Familiarity Breeds Hope for Wizards

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By Ivan Carter
Washington Post Staff Writer
Friday, April 27, 2007

Cleveland forward Drew Gooden was so hot in the second quarter of the Cavaliers' 109-102 victory over the Washington Wizards on Wednesday night, he said the basket "looked like an ocean." For the Wizards' Antonio Daniels, DeShawn Stevenson and Jarvis Hayes, it must have resembled a shot glass. The three starters combined to make only 9 of 35 shots and 1 of 9 three-pointers.

The undermanned Wizards turned over the ball only five times and trimmed a 15-point fourth quarter deficit to three with 18 seconds remaining, but they missed open shots that might have allowed them to get out of Cleveland with a victory. Instead, the Cavaliers lead the best-of-seven series 2-0.

Game 3 is tomorrow night at Verizon Center, where the Wizards hope that familiar rims and friendly fans will get some of their key players going, especially because the Cavaliers will likely load up against Antawn Jamison, who scored 28 points in Game 1 and 31 in Game 2.

"Man, we're fine, we're fine," said Daniels, who has 22 assists in the first two games while making 7 of 17 shots. "It will be good to go home, be in the confines of the Verizon Center, get our fans behind us and get back on the horse. We've been in both of these games, and [Game 2], we had an opportunity to steal it. We didn't shoot the ball as well as we could have."

After shooting 36.7 percent from the field and going 6 for 19 from three-point range in a 97-82 loss in Game 1, the Wizards shot 42.2 percent and made 6 of 22 three-pointers Wednesday night.

The frustrating thing for Wizards Coach Eddie Jordan and his staff has to be that many of the shots have been of the open variety and came within the flow of the offense. "Some of them were good and some were forced but that's what the playoffs are about," Jordan said. "The defense picks up and sometimes it comes down to making contested shots."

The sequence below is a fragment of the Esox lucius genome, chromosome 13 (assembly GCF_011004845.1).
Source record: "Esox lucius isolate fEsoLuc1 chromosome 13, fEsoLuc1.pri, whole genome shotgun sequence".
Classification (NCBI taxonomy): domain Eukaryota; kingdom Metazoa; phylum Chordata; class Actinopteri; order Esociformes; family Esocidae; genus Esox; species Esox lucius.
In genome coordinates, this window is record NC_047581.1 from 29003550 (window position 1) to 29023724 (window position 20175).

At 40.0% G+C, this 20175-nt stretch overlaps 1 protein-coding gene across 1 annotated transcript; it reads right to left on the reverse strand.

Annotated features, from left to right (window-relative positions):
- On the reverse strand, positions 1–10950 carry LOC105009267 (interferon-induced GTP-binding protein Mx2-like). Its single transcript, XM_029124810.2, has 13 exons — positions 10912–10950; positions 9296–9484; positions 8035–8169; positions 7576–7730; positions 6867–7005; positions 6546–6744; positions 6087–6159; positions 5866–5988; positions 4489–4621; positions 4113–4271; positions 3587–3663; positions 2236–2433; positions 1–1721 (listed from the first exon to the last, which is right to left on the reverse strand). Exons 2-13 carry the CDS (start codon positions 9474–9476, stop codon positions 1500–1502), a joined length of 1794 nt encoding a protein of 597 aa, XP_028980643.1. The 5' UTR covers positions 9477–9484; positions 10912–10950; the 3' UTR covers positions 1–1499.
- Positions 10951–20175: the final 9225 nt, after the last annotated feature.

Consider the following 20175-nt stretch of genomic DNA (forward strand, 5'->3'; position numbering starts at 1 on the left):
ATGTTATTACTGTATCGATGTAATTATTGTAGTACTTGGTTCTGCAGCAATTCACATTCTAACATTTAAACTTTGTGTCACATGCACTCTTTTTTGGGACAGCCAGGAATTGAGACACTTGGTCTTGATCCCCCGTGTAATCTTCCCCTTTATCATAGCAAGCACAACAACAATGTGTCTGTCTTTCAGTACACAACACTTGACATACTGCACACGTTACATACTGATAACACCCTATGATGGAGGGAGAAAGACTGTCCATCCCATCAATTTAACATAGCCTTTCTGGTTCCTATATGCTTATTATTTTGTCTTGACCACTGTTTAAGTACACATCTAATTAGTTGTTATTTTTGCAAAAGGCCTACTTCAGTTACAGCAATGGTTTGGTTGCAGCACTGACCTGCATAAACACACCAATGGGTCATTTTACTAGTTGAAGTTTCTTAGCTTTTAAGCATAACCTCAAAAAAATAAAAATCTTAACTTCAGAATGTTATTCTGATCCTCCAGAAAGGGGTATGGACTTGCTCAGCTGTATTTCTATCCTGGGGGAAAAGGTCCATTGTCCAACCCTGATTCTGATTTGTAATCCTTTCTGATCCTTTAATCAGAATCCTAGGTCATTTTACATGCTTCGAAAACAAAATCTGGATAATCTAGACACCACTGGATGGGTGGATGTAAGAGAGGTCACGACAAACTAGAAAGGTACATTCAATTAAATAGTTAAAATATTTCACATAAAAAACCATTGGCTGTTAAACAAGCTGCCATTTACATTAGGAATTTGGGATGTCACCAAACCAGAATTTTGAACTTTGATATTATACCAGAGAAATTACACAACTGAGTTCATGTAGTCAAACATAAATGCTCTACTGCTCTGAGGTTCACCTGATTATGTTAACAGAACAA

Hayes, who has guarded LeBron James well in one-on-one situations in both games and scored 18 points on 6-of-15 shooting in Game 1, missed his first attempt -- a pull-up jumper from around nine feet out -- and never got going.

He missed his first 10 shots, including two three-point attempts, and didn't get in the scoring column until he rebounded a missed three-point attempt by Jamison and laid it back in with just under eight minutes to play.

"It was frustrating, but games likes these happen," said Hayes, who shot 45.9 percent and averaged 12.1 points during the month of April, when injuries to Gilbert Arenas and Caron Butler elevated him into the starting lineup and created more playing time. "It's unfortunate that it happened now in the playoffs, but that's life in the NBA. We've got another one this weekend."

While Hayes's shooting stroke came and went throughout the regular season, Stevenson was consistent nearly all the way through and even dubbed himself "Mr. 50" at one point because his shooting percentage inched over 50 percent.

However, after shooting 46.1 percent overall and 40.4 percent from three-point range during the regular season, his accuracy has fallen off since Butler and Arenas went out of the lineup. In the month of April, Stevenson shot 36 percent overall and 39.3 percent from long range.

One of the toughest sequences Wednesday involved Stevenson, who missed a wide-open dunk attempt and fell onto his back as the crowd at Quicken Loans Arena let him have it.

Stevenson put some extra shooting time in following yesterday's practice at Verizon Center and said he can't identify anything in his form that needs correction.

"I just say keep shooting," Stevenson said. "When you're missing shots, a lot of people say you're leaning left or you're leaning right, but I always fall back on my shot anyway so I think it's a mental thing. I can knock down shots. I just need to get comfortable out there."

When asked about Stevenson's suddenly missing touch, Jordan cracked a joke. "We're going to send him to the Gilbert Arenas shooting camp this summer," Jordan said. "No, hopefully he'll recapture it. He's been in a slump."

Stevenson's recent struggles have not been lost on the Cavaliers. At one point late in the third quarter Wednesday night, Stevenson was spotted up behind the three-point line in front of the Cleveland bench, where James, Larry Hughes and other Cavaliers were standing.

"Oh, I was hearing it," Stevenson said. "They were saying I didn't want the shot, I was going to miss the shot. They were talking crazy. I guess I'll have to shut 'em up on Saturday."


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